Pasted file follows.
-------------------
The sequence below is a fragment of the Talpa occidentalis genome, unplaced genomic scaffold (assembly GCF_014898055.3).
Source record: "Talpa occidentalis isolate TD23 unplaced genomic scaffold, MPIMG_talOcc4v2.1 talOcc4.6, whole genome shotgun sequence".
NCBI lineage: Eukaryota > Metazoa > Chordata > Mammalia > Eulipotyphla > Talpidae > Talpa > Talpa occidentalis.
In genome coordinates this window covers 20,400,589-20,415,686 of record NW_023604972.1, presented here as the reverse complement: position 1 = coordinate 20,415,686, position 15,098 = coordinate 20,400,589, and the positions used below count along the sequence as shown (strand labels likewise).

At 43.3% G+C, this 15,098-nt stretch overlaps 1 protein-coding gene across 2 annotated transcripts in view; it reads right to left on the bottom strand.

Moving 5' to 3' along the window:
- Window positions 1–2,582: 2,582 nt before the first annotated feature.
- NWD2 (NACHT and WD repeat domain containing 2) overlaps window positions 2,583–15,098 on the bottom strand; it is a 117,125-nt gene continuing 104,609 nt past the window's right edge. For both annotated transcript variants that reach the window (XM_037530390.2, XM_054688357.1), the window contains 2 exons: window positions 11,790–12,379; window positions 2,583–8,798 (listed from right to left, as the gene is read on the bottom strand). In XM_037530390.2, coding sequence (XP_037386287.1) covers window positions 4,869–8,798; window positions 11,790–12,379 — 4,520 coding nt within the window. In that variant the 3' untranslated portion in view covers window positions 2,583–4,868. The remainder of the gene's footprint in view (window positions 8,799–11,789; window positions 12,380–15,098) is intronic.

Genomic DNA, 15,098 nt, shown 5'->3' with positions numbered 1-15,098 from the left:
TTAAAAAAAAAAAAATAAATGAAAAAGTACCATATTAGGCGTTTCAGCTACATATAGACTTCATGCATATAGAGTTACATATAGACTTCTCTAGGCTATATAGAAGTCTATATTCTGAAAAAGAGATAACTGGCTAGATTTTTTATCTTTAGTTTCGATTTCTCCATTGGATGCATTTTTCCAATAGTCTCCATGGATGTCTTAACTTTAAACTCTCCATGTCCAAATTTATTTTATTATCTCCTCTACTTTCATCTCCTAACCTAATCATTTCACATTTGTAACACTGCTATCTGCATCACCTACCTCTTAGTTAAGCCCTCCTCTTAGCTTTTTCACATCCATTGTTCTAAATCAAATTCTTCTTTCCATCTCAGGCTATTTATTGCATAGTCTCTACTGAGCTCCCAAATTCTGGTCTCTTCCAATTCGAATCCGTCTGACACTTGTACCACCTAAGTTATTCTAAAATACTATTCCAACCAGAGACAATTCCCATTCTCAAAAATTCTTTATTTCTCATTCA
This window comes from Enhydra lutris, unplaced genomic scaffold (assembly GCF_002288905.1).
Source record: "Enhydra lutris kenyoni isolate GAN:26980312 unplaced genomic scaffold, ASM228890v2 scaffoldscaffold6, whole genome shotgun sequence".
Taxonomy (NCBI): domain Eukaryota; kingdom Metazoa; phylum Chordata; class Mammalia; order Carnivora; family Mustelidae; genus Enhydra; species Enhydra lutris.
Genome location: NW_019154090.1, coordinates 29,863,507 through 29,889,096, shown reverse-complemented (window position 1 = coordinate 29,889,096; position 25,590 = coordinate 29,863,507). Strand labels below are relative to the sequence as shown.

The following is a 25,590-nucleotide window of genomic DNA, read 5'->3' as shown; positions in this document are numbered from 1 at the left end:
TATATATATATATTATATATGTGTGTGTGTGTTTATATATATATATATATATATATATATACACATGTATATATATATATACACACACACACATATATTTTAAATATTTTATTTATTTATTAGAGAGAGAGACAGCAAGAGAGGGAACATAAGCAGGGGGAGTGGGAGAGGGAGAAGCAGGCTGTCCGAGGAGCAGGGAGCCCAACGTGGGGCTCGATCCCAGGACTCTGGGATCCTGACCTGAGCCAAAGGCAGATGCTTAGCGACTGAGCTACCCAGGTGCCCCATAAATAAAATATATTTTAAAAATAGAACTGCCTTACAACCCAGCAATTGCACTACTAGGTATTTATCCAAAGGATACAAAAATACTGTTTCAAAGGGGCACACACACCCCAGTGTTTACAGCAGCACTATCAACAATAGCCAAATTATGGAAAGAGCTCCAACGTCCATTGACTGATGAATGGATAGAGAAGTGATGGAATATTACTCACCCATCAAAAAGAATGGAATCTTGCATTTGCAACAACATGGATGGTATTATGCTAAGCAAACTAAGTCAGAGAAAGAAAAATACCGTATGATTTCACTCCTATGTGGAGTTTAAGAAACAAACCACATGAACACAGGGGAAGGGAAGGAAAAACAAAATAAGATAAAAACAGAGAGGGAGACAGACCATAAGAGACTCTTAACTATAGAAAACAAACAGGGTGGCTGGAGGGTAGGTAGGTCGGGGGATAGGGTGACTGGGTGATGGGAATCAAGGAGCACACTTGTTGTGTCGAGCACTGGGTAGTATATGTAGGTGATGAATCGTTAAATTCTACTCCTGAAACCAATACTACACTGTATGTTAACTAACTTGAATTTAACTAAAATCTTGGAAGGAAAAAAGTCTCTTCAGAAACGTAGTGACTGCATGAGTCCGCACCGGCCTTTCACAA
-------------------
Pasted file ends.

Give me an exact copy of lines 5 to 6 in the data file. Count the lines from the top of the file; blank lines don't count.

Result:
At 43.3% G+C, this 15,098-nt stretch overlaps 1 protein-coding gene across 2 annotated transcripts in view; it reads right to left on the bottom strand.

Moving 5' to 3' along the window: